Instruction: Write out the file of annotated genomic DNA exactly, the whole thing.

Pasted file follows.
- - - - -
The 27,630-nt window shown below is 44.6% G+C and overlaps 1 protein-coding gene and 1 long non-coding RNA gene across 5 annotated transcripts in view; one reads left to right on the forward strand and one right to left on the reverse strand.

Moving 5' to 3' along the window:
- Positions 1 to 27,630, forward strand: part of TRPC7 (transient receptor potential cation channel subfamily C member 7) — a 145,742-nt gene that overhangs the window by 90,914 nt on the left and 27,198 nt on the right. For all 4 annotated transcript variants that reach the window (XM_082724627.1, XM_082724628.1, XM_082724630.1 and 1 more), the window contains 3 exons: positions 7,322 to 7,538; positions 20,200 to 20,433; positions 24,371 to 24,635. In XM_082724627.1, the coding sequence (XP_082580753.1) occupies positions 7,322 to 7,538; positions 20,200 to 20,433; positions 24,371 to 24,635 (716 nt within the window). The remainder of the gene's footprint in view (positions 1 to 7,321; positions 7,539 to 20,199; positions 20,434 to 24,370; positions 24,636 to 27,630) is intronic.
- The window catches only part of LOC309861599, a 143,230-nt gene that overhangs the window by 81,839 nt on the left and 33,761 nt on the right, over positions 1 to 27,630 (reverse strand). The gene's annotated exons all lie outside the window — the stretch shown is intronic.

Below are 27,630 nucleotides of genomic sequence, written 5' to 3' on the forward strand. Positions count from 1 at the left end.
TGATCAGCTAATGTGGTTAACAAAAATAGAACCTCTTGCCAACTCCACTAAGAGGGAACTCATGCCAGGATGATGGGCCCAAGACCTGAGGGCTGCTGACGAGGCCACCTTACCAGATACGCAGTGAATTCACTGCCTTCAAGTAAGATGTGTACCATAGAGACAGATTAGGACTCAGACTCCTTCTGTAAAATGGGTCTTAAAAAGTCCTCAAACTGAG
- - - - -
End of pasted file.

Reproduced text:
The 27,630-nt window shown below is 44.6% G+C and overlaps 1 protein-coding gene and 1 long non-coding RNA gene across 5 annotated transcripts in view; one reads left to right on the forward strand and one right to left on the reverse strand.

Moving 5' to 3' along the window:
- Positions 1 to 27,630, forward strand: part of TRPC7 (transient receptor potential cation channel subfamily C member 7) — a 145,742-nt gene that overhangs the window by 90,914 nt on the left and 27,198 nt on the right. For all 4 annotated transcript variants that reach the window (XM_082724627.1, XM_082724628.1, XM_082724630.1 and 1 more), the window contains 3 exons: positions 7,322 to 7,538; positions 20,200 to 20,433; positions 24,371 to 24,635. In XM_082724627.1, the coding sequence (XP_082580753.1) occupies positions 7,322 to 7,538; positions 20,200 to 20,433; positions 24,371 to 24,635 (716 nt within the window). The remainder of the gene's footprint in view (positions 1 to 7,321; positions 7,539 to 20,199; positions 20,434 to 24,370; positions 24,636 to 27,630) is intronic.
- The window catches only part of LOC309861599, a 143,230-nt gene that overhangs the window by 81,839 nt on the left and 33,761 nt on the right, over positions 1 to 27,630 (reverse strand). The gene's annotated exons all lie outside the window — the stretch shown is intronic.

Below are 27,630 nucleotides of genomic sequence, written 5' to 3' on the forward strand. Positions count from 1 at the left end.
TGATCAGCTAATGTGGTTAACAAAAATAGAACCTCTTGCCAACTCCACTAAGAGGGAACTCATGCCAGGATGATGGGCCCAAGACCTGAGGGCTGCTGACGAGGCCACCTTACCAGATACGCAGTGAATTCACTGCCTTCAAGTAAGATGTGTACCATAGAGACAGATTAGGACTCAGACTCCTTCTGTAAAATGGGTCTTAAAAAGTCCTCAAACTGAG